A rebel in her own right, Jessica McKay strays from the perfectly-poised design style, instead encouraging a collaboration of character pieces for a comforting aesthetic. She views each space as an opportunity to touch on the dweller, utilizing family heirlooms and modern pieces to highlight the other.
After working on her own first home, she realized a talent at interior design and founded Birdhouse Interiors. The design company has beautifully tackled many projects, including lofts, houses, and magazine layouts. In our interview, Jessica talks salon walls, Wabi-Sabi, and office culture.
1. Welcome back to House Press! Have you always been interested in interior design, or was your interest sparked by something?
Thanks so much for having me! I did grow up playing “interior design”, which was similar to “house”, as a child because my mother’s good friend was an interior designer. Her daughter was my best friend and so when I would go to their house to play, there would be all sorts of fabric and paint samples around. I would, of course, force my friend to be my assistant and I owned the fictional business. I didn’t have a clue what it really meant.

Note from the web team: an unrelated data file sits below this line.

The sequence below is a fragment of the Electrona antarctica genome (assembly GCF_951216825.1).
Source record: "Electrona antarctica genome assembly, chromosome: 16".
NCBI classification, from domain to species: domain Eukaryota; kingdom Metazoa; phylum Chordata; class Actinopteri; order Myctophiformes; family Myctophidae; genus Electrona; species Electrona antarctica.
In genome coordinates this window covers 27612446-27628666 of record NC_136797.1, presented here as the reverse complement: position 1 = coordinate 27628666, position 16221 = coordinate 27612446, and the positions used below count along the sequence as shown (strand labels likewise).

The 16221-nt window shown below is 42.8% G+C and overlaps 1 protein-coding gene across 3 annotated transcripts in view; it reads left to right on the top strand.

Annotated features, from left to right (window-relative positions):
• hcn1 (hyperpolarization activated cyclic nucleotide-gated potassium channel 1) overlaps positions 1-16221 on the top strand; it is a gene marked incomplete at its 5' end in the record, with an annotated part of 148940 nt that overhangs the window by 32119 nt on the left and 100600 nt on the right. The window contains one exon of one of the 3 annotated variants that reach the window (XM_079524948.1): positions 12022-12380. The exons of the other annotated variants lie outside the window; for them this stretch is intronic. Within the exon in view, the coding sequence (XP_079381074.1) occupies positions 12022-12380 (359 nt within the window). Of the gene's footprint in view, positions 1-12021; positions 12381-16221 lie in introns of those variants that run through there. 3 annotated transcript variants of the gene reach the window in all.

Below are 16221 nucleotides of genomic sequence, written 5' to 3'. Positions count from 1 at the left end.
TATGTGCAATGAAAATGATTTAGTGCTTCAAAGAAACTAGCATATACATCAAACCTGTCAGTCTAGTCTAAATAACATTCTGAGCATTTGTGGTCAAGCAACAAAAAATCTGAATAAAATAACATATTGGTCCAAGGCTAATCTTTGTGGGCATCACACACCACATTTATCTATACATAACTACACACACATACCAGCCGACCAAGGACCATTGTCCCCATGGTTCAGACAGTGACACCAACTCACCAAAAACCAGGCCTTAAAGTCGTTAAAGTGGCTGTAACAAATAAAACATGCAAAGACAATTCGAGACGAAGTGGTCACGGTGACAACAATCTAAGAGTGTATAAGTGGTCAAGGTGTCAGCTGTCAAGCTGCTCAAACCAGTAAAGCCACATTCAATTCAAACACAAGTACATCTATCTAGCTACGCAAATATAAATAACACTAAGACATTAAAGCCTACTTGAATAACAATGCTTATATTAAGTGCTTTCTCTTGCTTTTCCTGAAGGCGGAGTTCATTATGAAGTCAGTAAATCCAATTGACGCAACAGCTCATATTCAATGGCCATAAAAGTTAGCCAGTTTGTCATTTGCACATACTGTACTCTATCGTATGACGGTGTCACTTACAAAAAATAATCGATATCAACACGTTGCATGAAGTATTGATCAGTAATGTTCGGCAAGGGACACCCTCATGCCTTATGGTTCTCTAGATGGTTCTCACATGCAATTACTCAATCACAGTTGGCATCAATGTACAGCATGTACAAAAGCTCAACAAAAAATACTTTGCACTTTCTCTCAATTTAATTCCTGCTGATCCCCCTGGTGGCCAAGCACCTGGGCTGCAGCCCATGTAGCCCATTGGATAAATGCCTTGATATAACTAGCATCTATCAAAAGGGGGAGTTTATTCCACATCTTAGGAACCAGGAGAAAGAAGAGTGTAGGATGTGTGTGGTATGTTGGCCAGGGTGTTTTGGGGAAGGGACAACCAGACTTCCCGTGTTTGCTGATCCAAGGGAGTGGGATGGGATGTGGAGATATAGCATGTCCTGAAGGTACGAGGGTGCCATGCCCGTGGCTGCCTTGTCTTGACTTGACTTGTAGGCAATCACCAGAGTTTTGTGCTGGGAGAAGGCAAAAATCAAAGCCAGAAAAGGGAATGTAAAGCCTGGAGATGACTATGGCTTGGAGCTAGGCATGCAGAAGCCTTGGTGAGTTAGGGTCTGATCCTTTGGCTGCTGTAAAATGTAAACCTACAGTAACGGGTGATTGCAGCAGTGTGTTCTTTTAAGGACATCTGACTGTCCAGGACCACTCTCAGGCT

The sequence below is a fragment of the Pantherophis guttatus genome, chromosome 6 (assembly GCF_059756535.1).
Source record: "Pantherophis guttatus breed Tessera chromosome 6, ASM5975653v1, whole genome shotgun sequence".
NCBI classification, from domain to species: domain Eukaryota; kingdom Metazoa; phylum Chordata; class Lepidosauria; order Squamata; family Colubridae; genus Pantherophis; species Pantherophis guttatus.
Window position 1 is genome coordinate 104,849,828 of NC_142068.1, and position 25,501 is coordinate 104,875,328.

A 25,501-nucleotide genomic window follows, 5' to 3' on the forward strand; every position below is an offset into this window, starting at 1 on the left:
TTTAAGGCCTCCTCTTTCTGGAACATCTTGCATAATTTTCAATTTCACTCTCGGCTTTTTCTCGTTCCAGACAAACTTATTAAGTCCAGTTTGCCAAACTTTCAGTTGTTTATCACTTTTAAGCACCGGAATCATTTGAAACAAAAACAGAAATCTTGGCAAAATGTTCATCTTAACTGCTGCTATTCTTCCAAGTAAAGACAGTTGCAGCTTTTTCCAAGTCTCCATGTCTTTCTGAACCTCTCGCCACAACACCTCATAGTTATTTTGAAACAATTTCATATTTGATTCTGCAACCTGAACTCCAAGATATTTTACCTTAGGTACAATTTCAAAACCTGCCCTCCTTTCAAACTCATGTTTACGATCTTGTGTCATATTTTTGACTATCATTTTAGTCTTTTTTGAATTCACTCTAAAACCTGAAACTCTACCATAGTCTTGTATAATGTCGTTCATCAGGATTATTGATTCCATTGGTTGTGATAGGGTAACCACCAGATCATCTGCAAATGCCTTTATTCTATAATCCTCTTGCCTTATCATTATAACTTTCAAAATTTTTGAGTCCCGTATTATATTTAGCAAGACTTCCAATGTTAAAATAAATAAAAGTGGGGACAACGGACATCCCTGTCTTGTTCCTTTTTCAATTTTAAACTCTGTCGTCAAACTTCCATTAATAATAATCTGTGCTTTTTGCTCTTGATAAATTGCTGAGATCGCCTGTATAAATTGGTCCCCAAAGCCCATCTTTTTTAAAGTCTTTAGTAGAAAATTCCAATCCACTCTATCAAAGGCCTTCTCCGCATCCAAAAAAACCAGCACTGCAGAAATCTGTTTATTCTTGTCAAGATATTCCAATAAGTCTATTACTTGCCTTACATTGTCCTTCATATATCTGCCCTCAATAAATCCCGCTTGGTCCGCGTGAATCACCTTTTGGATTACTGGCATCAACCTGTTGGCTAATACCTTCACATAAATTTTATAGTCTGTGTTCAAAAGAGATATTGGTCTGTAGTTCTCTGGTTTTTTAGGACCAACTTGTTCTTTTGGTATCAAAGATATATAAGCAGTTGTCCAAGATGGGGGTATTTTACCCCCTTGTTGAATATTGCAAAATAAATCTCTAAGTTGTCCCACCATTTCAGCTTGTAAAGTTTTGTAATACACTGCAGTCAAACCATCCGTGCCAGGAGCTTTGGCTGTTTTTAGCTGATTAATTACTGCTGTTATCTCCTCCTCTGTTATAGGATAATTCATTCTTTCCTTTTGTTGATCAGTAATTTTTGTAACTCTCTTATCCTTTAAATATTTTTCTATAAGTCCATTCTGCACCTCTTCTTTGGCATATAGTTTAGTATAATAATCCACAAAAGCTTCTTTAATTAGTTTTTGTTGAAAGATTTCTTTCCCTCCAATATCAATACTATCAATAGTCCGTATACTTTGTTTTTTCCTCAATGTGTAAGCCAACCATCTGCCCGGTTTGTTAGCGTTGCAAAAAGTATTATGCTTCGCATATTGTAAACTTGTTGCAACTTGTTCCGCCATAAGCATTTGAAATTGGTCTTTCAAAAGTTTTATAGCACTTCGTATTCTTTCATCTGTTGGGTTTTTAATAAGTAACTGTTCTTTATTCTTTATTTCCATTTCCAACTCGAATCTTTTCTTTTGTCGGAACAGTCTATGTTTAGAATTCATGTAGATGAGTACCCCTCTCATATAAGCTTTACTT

Later in life, I studied art in college and never really found the medium I was good at. Then, my husband and I bought our first house a little over five years ago. Something really did spark and I ended up renovating a historic 1910 foursquare from the ground up. I fell in love and got great feedback, so I went back and took some more design classes, started a blog, and then people wanted to hire me. It was kind of amazing.
2. What are the smallest and largest projects that Birdhouse has taken on?
We have done one room designs (though, now we tend to work on projects that need at least two rooms done at a time) up to entire houses and small commercial spaces. We are currently working on a couple of projects outside of the state which has been fun to be able to travel. The biggest project we ever took on was more of an art installation that you guys hopefully remember, called, HOME. It was so much work to fully create decorated spaces out of thin air, but it was also some of the work I’m most proud of because I had complete creative control.
3. You’re based in Omaha, a city brimming with both local and national businesses. What are your favorite local shops for home décor? Do you find more people requesting local products?
I love working with local artists, it’s totally my thing. I actually have to make a real effort not to push too hard about it because I think original art is so vital to a house. The great news is that we have several artists in Omaha that are doing great things and offer a wide range of price points. I also like working with local craftsmen for furniture design. My favorite home stores are The Humble Home for really interesting refurbished vintage finds, Allen’s for quality furniture pieces, and McMillan’s Antiques for amazing furniture that is in such good shape it’s easy to recover in cool, new fabric.